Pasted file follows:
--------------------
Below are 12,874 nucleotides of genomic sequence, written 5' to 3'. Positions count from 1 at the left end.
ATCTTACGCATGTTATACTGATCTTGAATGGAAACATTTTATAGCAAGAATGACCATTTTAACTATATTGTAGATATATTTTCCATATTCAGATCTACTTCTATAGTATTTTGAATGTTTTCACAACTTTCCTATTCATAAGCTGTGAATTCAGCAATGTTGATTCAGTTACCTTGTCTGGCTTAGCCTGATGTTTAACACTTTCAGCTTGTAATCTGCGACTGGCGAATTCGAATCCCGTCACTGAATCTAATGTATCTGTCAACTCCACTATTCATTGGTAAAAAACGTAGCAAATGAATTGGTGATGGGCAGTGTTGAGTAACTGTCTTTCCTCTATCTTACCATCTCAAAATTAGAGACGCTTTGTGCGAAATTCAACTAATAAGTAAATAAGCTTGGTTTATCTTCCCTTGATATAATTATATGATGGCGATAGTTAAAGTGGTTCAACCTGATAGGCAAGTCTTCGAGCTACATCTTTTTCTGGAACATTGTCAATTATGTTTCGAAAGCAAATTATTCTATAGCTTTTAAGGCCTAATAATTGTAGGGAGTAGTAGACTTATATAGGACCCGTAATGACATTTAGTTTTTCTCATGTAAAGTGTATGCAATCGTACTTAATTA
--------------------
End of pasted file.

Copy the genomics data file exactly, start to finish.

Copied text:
Below are 12,874 nucleotides of genomic sequence, written 5' to 3'. Positions count from 1 at the left end.
ATCTTACGCATGTTATACTGATCTTGAATGGAAACATTTTATAGCAAGAATGACCATTTTAACTATATTGTAGATATATTTTCCATATTCAGATCTACTTCTATAGTATTTTGAATGTTTTCACAACTTTCCTATTCATAAGCTGTGAATTCAGCAATGTTGATTCAGTTACCTTGTCTGGCTTAGCCTGATGTTTAACACTTTCAGCTTGTAATCTGCGACTGGCGAATTCGAATCCCGTCACTGAATCTAATGTATCTGTCAACTCCACTATTCATTGGTAAAAAACGTAGCAAATGAATTGGTGATGGGCAGTGTTGAGTAACTGTCTTTCCTCTATCTTACCATCTCAAAATTAGAGACGCTTTGTGCGAAATTCAACTAATAAGTAAATAAGCTTGGTTTATCTTCCCTTGATATAATTATATGATGGCGATAGTTAAAGTGGTTCAACCTGATAGGCAAGTCTTCGAGCTACATCTTTTTCTGGAACATTGTCAATTATGTTTCGAAAGCAAATTATTCTATAGCTTTTAAGGCCTAATAATTGTAGGGAGTAGTAGACTTATATAGGACCCGTAATGACATTTAGTTTTTCTCATGTAAAGTGTATGCAATCGTACTTAATTA